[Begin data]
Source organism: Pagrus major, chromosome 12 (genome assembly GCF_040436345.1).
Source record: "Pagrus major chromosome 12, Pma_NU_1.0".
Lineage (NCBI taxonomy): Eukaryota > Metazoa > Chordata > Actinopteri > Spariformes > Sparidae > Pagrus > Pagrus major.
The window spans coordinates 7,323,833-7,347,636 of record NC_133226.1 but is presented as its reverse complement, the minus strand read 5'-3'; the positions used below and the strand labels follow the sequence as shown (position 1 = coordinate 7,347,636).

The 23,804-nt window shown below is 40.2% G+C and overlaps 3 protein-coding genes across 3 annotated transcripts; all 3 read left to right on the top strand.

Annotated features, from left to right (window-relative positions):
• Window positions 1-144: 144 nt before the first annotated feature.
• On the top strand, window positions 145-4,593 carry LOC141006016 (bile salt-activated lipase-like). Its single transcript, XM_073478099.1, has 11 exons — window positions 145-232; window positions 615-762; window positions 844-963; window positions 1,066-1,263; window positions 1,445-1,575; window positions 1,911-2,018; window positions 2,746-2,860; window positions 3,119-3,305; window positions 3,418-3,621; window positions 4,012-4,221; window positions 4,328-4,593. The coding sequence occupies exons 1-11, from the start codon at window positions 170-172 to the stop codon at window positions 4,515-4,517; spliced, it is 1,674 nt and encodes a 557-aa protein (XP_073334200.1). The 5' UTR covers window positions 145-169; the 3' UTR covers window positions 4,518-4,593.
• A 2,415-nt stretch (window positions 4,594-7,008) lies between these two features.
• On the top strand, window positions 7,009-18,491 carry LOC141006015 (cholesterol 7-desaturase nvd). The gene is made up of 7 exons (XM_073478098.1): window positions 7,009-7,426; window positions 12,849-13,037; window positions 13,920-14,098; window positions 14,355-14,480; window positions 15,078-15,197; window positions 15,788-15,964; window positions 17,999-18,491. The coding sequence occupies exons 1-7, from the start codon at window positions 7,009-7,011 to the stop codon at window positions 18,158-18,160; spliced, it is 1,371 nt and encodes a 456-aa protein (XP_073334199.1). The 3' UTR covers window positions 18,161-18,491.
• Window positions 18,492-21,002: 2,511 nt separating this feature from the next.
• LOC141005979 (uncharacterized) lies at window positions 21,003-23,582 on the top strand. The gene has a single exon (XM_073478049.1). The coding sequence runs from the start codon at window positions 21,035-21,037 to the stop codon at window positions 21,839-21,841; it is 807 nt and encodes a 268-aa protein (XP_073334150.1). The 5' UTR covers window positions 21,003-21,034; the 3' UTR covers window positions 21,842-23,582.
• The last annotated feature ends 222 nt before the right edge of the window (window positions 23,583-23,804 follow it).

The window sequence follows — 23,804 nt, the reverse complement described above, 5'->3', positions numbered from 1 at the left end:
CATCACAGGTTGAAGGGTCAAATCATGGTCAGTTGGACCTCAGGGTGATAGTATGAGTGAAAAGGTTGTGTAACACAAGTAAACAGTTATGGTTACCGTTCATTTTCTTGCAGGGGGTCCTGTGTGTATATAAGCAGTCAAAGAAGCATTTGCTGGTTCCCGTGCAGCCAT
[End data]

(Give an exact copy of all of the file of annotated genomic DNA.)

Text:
Source organism: Pagrus major, chromosome 12 (genome assembly GCF_040436345.1).
Source record: "Pagrus major chromosome 12, Pma_NU_1.0".
Lineage (NCBI taxonomy): Eukaryota > Metazoa > Chordata > Actinopteri > Spariformes > Sparidae > Pagrus > Pagrus major.
The window spans coordinates 7,323,833-7,347,636 of record NC_133226.1 but is presented as its reverse complement, the minus strand read 5'-3'; the positions used below and the strand labels follow the sequence as shown (position 1 = coordinate 7,347,636).

The 23,804-nt window shown below is 40.2% G+C and overlaps 3 protein-coding genes across 3 annotated transcripts; all 3 read left to right on the top strand.

Annotated features, from left to right (window-relative positions):
• Window positions 1-144: 144 nt before the first annotated feature.
• On the top strand, window positions 145-4,593 carry LOC141006016 (bile salt-activated lipase-like). Its single transcript, XM_073478099.1, has 11 exons — window positions 145-232; window positions 615-762; window positions 844-963; window positions 1,066-1,263; window positions 1,445-1,575; window positions 1,911-2,018; window positions 2,746-2,860; window positions 3,119-3,305; window positions 3,418-3,621; window positions 4,012-4,221; window positions 4,328-4,593. The coding sequence occupies exons 1-11, from the start codon at window positions 170-172 to the stop codon at window positions 4,515-4,517; spliced, it is 1,674 nt and encodes a 557-aa protein (XP_073334200.1). The 5' UTR covers window positions 145-169; the 3' UTR covers window positions 4,518-4,593.
• A 2,415-nt stretch (window positions 4,594-7,008) lies between these two features.
• On the top strand, window positions 7,009-18,491 carry LOC141006015 (cholesterol 7-desaturase nvd). The gene is made up of 7 exons (XM_073478098.1): window positions 7,009-7,426; window positions 12,849-13,037; window positions 13,920-14,098; window positions 14,355-14,480; window positions 15,078-15,197; window positions 15,788-15,964; window positions 17,999-18,491. The coding sequence occupies exons 1-7, from the start codon at window positions 7,009-7,011 to the stop codon at window positions 18,158-18,160; spliced, it is 1,371 nt and encodes a 456-aa protein (XP_073334199.1). The 3' UTR covers window positions 18,161-18,491.
• Window positions 18,492-21,002: 2,511 nt separating this feature from the next.
• LOC141005979 (uncharacterized) lies at window positions 21,003-23,582 on the top strand. The gene has a single exon (XM_073478049.1). The coding sequence runs from the start codon at window positions 21,035-21,037 to the stop codon at window positions 21,839-21,841; it is 807 nt and encodes a 268-aa protein (XP_073334150.1). The 5' UTR covers window positions 21,003-21,034; the 3' UTR covers window positions 21,842-23,582.
• The last annotated feature ends 222 nt before the right edge of the window (window positions 23,583-23,804 follow it).

The window sequence follows — 23,804 nt, the reverse complement described above, 5'->3', positions numbered from 1 at the left end:
CATCACAGGTTGAAGGGTCAAATCATGGTCAGTTGGACCTCAGGGTGATAGTATGAGTGAAAAGGTTGTGTAACACAAGTAAACAGTTATGGTTACCGTTCATTTTCTTGCAGGGGGTCCTGTGTGTATATAAGCAGTCAAAGAAGCATTTGCTGGTTCCCGTGCAGCCAT